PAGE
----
Hand Pain in Downtown Brooklyn & Lower Manhattan
Our hands are complex body parts and are made out of nerves, skin, ligaments, tendons, myriad bones, as well as other structures. All these structures allow the hand to perform different activities, which range from delicate manipulation and up to heavy lifting. As we need our hands for different and complex movements, the chances are higher for our hands to suffer an injury or suffer from certain conditions.
What causes hand pain?
There are different causes behind hand pain. Some conditions that might cause it to require medical treatment, while other causes of it can go away on their own with a little self-care. The most common conditions that can lead to hand pain include arthritis, a ligament injury, trigger finger or tendonitis, carpal tunnel syndrome, ganglion cysts, injuries, Raynaud’s phenomenon, and Scleroderma.
The hand is the most common area of the body to suffer from arthritis and especially osteoarthritis. This is a part of the aging process and has to do with the loss of cartilage in the joints. The majority of people who are older than 60 years old suffer from some signs of osteoarthritis in the hands. There are however cases, where people develop the condition at an earlier age. Some symptoms of arthritis in the hand include cracking, popping, or grinding in the joints, joint inflammation, joint pain, joint stiffness, a limited range of motion, and eventually misaligned joints and a possible deformity.
Osteoarthritis is one of the most common joint conditions to affect the hand. Other types of arthritis can also affect the hand, such as rheumatoid arthritis. It is an autoimmune condition, which means that the immune system begins to attack the lining of the joints.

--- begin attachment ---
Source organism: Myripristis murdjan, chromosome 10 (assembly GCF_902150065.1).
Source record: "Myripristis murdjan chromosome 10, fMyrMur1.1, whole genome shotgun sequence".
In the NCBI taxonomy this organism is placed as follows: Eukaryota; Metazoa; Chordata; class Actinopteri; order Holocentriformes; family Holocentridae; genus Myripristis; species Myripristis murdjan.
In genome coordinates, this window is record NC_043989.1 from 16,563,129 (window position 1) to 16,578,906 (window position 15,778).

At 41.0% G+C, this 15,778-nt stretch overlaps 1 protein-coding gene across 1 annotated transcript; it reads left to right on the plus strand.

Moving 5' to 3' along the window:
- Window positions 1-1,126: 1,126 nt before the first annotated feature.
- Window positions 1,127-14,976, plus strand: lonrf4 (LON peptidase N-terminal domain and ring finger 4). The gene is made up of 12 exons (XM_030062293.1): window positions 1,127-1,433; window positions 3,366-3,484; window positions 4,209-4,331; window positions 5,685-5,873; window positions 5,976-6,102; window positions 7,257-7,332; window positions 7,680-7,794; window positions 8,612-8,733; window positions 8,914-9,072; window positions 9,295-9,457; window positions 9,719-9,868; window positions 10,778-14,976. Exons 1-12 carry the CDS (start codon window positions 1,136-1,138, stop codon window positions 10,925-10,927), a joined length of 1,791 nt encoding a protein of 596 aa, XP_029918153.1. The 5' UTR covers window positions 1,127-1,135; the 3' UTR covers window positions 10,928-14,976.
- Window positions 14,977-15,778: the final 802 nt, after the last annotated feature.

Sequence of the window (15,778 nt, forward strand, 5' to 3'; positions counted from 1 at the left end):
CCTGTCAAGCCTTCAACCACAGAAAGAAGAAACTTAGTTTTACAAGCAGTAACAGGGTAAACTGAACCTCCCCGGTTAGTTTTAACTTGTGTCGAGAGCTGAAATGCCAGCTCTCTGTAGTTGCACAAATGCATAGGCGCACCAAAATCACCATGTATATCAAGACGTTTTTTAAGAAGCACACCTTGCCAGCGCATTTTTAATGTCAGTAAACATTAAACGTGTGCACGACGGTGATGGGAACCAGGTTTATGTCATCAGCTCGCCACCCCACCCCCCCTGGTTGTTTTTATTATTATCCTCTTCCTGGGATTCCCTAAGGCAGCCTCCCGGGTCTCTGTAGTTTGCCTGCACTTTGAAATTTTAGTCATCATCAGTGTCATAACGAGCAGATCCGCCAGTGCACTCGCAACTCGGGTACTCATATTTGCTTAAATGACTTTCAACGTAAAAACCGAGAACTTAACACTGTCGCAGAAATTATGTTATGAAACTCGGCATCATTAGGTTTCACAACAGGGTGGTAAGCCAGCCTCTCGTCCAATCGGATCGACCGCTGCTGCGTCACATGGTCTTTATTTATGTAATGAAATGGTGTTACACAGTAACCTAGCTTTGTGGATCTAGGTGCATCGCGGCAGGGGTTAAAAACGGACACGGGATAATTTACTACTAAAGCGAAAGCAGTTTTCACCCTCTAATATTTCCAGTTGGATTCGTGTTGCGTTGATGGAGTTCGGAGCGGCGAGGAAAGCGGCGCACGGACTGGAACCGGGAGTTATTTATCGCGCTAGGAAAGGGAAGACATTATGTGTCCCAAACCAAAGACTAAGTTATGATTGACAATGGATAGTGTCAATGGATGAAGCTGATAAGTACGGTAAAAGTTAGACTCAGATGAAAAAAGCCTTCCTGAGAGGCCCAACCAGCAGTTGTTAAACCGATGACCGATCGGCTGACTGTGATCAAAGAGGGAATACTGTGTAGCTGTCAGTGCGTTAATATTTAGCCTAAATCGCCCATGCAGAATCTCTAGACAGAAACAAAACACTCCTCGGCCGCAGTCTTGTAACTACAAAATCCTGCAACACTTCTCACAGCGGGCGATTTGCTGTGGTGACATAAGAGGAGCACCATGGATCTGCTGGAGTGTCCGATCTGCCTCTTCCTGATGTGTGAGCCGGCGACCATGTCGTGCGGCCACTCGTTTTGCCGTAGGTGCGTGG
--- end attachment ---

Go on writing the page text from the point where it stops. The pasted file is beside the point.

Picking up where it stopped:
Tendonitis is a condition that occurs once a tendon is inflamed. It changes how the hand and fingers move, which can lead to pain and swelling. Tendonitis is in some cases caused by repetitive movements, whereas in others it is caused by an injury.
Tendons can sometimes develop hard lumps, which are other referred to as nodules and can feel through the skin. Such nodules can attach to other structures in the hand. This makes the fingers stick, whenever you try moving them. Once a tendon releases, it typically leads to a snapping sensation, which is known as the trigger finger. It is not always known what causes us.
Ligament injuries also often affect the hand. There are 27 bones in the hand, which are all connected by a network of ligaments. Whenever you suffer an injury to the hand, the chances are that the ligaments are hurt as well, which can make it difficult to grip, pinch or move the fingers. A ligament injury can take a couple of months before healing and some patients experience stiffness and swelling as well.
Carpal Tunnel Syndrome is another condition that leads to hand pain. Different nerves make it possible for the hand to feel the sensation. If one of them is compressed, it can lead to pain and it can reduce the function of the hand. One of the most common conditions that affect the hand is carpal tunnel syndrome. It is a condition that develops if there is damage or irritation to the median nerve in the wrist. Carpal tunnel syndrome can also lead to hand pain, tingling, or numbness, which is experienced in the thumb and fingers. Carpal tunnel syndrome pain can sometimes radiate up the arm and some patients experience clumsiness and weakness. It is a condition that in often cases is caused by repetitive stress, such as by scanning groceries, using a hammer, or typing extensively.